2. Anger – IT staff shows up at all-hands meeting with torches and pitchforks demanding the CIO’s blood and demanding to know if there will be layoffs. The security team predicts a compliance apocalypse. Administrative staff distracts them with free donuts and pizza.
  3. Depression – CISO tells everyone cloud isn’t secure and violates all policies. Quietly packs a “go” bag and stocks bomb shelter with supplies. Infrastructure staff are forced to take cloud training, but continue to miss project timeline milestones while they refresh their resumes and LinkedIn pages.
  4. Bargaining – After senior leadership sets a final “drop dead” date for cloud migration, IT staff complain that they don’t have enough resources. New “cloud ready” staff is hired and enter the IT Sanctum Sanctorum like the Visigoths invading Rome. Information Security team presents threat intelligence report that shows $THREAT_ACTOR_DU_JOUR has pwned public cloud.
  5. Acceptance – 75% of cloud migration goal is met, but since there wasn’t a technical strategy or design, the Opex is higher and senior leadership starts wearing diapers in preparation for the monthly bill. Most of the “cloud ready” staff has moved on to the next job out of frustration and the only people left don’t actually understand how anything works.

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Security Group Poop

One of the most critical elements of an organization’s security posture in AWS, is the configuration of security groups. In some of my architectural reviews, I often see rules that are confusing, overly-permissive and without any clear business justification for the access allowed. Basically, the result is a big, steaming pile of security turds.
While I understand many shops don’t have dedicated network or infrastructure engineers to help configure their VPCs, AWS has created some excellent documentation to make it a bit easier to deploy services there. You can and should plow through the entirety of this information. But for those with short attention spans or very little time, I’ll point out some key principles and “best practices” that you must grasp when configuring security groups.
  • A VPC automatically comes with a default security group and each instance created in that VPC will be associated with it, unless you create a new security group.
  • “Allow” rules are explicit, “deny” rules are implicit. With no rules, the default behavior is “deny.” If you want to authorize ingress or egress access you add a rule, if you remove a rule, you’re revoking access.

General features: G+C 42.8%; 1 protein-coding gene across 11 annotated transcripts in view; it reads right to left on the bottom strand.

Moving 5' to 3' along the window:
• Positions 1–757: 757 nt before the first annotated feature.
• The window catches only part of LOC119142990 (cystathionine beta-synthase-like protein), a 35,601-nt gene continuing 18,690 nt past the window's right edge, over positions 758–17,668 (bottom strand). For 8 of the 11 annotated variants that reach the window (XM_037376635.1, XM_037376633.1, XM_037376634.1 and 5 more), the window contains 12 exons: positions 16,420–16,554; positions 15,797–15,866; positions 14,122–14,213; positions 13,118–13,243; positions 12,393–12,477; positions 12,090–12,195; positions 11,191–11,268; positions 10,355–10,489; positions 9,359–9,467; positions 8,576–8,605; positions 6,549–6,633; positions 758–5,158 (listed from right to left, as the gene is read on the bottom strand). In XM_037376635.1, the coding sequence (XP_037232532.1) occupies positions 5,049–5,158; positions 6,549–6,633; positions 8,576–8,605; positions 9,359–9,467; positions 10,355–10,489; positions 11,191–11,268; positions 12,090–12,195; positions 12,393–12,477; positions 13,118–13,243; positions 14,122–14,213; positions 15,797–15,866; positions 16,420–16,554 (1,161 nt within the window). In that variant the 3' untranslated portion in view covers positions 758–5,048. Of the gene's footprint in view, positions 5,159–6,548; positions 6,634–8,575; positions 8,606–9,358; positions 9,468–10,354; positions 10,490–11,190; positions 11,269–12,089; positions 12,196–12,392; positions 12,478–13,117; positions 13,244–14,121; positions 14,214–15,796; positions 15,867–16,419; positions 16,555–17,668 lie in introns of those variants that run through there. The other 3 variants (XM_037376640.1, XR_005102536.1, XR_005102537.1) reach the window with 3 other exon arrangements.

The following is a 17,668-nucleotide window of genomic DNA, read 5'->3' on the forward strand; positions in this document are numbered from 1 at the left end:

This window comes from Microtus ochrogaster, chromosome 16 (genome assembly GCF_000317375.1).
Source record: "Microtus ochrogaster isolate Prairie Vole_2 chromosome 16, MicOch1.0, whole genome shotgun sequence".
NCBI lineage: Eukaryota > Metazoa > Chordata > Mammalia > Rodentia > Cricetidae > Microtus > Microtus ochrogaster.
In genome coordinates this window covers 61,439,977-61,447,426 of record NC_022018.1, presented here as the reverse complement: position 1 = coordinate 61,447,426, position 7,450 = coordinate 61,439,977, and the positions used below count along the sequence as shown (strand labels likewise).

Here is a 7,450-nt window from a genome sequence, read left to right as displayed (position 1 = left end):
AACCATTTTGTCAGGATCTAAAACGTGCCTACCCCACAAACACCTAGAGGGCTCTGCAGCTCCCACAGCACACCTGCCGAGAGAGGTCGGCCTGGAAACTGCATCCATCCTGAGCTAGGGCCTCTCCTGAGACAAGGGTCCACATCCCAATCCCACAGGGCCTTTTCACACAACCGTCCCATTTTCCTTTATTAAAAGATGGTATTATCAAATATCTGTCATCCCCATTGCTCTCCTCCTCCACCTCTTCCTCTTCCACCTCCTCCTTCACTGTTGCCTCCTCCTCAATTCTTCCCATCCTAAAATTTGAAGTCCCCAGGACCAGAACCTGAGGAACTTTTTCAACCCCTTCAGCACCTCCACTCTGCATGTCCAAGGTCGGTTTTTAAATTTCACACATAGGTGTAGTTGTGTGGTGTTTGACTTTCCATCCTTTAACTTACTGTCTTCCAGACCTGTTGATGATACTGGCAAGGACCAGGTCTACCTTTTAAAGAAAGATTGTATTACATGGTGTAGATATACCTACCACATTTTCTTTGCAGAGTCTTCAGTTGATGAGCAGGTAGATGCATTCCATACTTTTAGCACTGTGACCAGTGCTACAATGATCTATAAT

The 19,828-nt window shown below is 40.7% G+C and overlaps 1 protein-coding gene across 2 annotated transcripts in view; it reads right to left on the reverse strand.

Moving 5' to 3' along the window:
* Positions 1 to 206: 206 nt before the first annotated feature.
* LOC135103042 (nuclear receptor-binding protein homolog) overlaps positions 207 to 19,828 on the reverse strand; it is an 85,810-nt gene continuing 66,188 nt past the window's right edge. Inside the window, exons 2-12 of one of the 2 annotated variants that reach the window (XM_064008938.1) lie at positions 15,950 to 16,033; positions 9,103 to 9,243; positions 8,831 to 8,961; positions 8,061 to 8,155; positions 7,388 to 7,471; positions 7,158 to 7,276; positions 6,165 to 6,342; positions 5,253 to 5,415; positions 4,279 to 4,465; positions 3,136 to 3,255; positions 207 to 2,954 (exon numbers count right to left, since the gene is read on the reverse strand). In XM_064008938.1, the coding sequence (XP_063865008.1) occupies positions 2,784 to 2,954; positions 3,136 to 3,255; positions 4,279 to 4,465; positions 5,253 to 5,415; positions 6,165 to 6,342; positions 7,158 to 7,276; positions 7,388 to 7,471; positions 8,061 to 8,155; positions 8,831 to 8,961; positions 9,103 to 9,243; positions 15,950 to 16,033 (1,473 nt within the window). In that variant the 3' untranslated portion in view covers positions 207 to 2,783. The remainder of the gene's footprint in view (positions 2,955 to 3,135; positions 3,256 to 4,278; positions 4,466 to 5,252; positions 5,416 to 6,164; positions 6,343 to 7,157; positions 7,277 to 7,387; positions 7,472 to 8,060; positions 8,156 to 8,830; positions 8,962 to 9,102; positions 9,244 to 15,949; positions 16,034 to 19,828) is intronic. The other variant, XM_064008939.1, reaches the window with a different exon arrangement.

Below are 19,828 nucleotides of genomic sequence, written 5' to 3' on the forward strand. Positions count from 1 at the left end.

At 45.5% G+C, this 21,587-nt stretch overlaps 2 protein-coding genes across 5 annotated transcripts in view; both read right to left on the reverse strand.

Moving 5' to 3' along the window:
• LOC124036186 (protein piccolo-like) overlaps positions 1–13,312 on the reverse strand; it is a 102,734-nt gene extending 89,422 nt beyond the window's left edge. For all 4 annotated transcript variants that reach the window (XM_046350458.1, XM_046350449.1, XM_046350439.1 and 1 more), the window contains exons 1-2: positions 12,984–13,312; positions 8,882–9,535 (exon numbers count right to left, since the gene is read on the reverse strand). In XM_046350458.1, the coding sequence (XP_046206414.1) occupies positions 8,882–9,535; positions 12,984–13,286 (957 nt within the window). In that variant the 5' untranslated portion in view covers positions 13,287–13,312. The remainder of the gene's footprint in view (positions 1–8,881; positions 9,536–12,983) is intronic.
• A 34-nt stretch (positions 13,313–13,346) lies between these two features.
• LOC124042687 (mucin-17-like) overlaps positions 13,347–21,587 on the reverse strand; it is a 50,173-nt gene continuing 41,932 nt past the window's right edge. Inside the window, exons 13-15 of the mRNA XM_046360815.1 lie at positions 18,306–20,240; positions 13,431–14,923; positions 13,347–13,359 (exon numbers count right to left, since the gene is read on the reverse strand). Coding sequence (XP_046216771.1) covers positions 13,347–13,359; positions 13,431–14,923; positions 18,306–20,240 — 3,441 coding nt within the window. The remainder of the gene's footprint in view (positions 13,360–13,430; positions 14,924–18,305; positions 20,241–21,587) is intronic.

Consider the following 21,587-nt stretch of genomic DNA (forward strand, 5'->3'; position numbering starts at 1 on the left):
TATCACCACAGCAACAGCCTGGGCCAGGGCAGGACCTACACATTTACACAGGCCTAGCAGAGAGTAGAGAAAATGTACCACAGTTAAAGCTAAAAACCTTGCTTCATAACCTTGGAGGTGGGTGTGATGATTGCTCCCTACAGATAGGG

• The default rule for a security group denies all inbound traffic and permits all outbound traffic. It is a “best practice” to remove this default rule, replacing it with more granular rules that allow outbound traffic specifically needed for the functionality of the systems and services in the VPC.
  • Security groups are stateful. This means that if you allow inbound traffic to an instance on a specific port, the return traffic is automatically allowed, regardless of outbound rules.
  • The use-cases requiring inbound and outbound rules for application functionality would be:
    • ELB/ALBs – If the default outbound rule has been removed from the security group containing an ELB/ALB, an outbound rule must be configured to forward traffic to the instances hosting the service(s) being load balanced.
    • If the instance must forward traffic to a system/service outside the configured security group.
AWS documentation, including security group templates, covering multiple use-cases:
Security groups are more effective when layered with Network ACLs, providing an additional control to help protect your resources in the event of a misconfiguration. But there are some important differences to keep in mind according to AWS:
Security Group
Network ACL
Operates at the instance level (first layer of defense)
Operates at the subnet level (second layer of defense)
Supports allow rules only
Supports allow rules and deny rules
Is stateful: Return traffic is automatically allowed, regardless of any rules
Is stateless: Return traffic must be explicitly allowed by rules
We evaluate all rules before deciding whether to allow traffic
We process rules in number order when deciding whether to allow traffic
Applies to an instance only if someone specifies the security group when launching the instance, or associates the security group with the instance later on
Automatically applies to all instances in the subnets it’s associated with (backup layer of defense, so you don’t have to rely on someone specifying the security group)
Additionally, the AWS Security Best Practices document, makes the following recommendations:
  • Always use security groups: They provide stateful firewalls for Amazon EC2 instances at the hypervisor level. You can apply multiple security groups to a single instance, and to a single ENI.
  • Augment security groups with Network ACLs: They are stateless but they provide fast and efficient controls. Network ACLs are not instance-specific so they can provide another layer of control in addition to security groups. You can apply separation of duties to ACLs management and security group management.